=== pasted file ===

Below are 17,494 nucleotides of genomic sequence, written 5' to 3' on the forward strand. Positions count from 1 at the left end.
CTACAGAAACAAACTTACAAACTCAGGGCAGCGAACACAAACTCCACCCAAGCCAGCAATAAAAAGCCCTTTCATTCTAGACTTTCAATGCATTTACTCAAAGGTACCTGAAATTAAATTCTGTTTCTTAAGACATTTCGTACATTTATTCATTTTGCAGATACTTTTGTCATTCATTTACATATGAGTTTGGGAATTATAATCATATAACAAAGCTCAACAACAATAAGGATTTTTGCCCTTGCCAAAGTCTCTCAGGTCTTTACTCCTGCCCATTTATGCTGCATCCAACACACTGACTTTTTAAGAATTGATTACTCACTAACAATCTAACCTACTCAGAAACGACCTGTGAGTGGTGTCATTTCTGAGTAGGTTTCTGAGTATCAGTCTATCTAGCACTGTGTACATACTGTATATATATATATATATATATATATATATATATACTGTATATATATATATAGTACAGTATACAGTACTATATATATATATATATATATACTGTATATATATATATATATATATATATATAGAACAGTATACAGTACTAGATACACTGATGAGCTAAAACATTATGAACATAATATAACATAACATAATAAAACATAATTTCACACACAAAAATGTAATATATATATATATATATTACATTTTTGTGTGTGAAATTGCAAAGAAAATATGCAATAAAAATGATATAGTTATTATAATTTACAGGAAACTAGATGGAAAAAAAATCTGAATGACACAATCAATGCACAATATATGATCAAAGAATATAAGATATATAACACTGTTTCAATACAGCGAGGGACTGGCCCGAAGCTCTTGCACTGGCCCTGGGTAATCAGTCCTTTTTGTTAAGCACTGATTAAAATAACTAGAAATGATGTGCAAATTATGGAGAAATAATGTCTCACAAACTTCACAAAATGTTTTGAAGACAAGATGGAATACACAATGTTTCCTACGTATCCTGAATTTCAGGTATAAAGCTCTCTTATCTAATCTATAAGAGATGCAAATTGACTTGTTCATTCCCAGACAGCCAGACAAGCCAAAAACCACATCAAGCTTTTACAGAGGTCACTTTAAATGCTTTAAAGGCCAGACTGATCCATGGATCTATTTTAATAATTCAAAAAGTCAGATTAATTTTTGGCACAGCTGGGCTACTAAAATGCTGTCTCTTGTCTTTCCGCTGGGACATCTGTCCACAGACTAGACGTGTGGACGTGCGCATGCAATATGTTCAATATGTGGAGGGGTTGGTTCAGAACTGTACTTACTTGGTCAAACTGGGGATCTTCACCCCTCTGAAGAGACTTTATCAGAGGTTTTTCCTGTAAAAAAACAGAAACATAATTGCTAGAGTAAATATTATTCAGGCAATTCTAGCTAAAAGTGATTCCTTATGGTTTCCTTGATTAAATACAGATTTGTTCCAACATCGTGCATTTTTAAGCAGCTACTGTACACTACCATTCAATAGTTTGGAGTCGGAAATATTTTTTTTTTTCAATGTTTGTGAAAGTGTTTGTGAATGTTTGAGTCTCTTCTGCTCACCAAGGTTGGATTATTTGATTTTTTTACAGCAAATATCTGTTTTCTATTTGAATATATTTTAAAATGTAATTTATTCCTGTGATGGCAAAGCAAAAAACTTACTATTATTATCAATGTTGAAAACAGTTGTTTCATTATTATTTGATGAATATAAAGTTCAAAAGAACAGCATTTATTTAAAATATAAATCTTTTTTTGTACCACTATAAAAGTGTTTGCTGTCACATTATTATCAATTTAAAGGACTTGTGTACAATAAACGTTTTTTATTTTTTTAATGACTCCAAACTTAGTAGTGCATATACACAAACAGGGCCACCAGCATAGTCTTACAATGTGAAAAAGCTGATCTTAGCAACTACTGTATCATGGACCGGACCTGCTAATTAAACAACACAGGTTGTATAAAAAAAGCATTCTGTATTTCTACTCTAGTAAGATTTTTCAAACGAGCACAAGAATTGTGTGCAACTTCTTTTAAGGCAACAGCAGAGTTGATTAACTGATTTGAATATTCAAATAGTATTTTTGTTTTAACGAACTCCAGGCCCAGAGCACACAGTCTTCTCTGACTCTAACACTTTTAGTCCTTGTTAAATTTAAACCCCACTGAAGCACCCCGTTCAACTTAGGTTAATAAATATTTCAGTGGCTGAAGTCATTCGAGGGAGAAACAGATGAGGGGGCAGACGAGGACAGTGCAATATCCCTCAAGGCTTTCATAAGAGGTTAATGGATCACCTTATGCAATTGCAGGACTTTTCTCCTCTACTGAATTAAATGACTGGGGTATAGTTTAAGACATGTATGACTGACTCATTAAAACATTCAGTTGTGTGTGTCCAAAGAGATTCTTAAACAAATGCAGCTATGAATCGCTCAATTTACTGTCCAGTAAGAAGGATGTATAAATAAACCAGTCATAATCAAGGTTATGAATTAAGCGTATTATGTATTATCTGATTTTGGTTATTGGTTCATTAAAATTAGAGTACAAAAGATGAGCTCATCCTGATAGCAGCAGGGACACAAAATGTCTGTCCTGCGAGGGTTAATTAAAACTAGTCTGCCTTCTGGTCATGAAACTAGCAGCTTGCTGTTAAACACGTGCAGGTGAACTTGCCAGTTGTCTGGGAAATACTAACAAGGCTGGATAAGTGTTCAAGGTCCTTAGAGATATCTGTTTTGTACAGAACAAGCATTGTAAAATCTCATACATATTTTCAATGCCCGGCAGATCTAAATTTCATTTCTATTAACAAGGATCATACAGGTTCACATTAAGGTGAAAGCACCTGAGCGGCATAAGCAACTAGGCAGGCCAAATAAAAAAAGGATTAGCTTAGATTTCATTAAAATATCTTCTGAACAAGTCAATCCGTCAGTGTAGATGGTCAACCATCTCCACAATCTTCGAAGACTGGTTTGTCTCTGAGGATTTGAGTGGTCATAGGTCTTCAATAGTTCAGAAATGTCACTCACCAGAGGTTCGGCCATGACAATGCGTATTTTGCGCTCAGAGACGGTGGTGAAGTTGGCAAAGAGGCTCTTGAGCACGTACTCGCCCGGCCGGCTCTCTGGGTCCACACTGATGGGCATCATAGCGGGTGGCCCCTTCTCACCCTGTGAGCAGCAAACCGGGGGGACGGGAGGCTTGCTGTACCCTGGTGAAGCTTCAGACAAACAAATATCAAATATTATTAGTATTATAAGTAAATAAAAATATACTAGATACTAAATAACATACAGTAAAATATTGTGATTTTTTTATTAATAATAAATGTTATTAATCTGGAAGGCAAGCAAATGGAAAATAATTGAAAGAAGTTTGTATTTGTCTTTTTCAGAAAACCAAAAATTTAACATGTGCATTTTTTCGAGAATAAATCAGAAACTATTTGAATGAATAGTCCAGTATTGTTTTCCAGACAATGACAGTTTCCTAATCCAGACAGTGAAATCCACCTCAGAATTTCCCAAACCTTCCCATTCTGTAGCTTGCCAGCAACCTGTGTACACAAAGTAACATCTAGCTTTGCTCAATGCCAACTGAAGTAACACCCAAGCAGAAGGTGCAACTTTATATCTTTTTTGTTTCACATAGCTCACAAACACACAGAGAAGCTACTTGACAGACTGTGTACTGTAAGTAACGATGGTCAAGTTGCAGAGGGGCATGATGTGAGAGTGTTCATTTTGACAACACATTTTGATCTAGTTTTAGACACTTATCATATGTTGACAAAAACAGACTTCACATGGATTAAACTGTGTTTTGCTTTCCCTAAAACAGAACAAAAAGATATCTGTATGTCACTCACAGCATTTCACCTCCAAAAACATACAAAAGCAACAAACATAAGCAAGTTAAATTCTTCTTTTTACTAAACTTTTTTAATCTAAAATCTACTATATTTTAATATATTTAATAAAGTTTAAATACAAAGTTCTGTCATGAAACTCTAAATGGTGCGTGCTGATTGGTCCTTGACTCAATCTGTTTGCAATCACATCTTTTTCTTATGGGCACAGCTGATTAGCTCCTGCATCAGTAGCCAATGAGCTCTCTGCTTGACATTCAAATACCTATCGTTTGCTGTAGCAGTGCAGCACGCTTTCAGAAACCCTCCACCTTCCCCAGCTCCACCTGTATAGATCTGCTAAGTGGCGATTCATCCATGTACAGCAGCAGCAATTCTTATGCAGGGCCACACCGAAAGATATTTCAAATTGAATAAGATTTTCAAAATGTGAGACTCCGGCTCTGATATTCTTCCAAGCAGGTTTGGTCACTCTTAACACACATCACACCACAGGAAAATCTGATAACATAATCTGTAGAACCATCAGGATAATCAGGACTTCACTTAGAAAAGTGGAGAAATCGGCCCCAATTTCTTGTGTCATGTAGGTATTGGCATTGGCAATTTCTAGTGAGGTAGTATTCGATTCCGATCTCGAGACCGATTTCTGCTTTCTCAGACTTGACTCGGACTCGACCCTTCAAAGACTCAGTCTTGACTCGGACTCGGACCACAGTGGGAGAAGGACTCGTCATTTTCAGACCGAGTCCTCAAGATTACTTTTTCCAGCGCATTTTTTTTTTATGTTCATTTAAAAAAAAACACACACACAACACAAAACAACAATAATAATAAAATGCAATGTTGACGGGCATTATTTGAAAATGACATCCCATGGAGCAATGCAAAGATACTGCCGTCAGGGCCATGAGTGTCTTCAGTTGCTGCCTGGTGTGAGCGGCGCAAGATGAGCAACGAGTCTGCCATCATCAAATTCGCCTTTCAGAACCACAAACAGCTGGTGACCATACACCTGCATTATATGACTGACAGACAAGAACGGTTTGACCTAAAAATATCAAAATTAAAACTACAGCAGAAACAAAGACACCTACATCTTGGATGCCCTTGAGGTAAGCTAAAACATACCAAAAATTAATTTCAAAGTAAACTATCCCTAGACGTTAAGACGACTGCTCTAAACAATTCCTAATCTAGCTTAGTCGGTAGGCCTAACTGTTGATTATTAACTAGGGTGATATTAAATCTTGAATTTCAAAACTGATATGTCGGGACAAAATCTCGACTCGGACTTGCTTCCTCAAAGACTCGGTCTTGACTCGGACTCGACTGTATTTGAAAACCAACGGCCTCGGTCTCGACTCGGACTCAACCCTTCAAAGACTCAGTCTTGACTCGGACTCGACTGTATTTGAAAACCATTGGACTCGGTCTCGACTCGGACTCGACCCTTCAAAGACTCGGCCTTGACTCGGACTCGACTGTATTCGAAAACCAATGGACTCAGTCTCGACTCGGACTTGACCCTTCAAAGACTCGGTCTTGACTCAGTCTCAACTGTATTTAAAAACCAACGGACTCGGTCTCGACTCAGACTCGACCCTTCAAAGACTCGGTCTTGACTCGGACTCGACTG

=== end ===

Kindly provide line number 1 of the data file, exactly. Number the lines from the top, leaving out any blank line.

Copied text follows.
Below are 17,494 nucleotides of genomic sequence, written 5' to 3' on the forward strand. Positions count from 1 at the left end.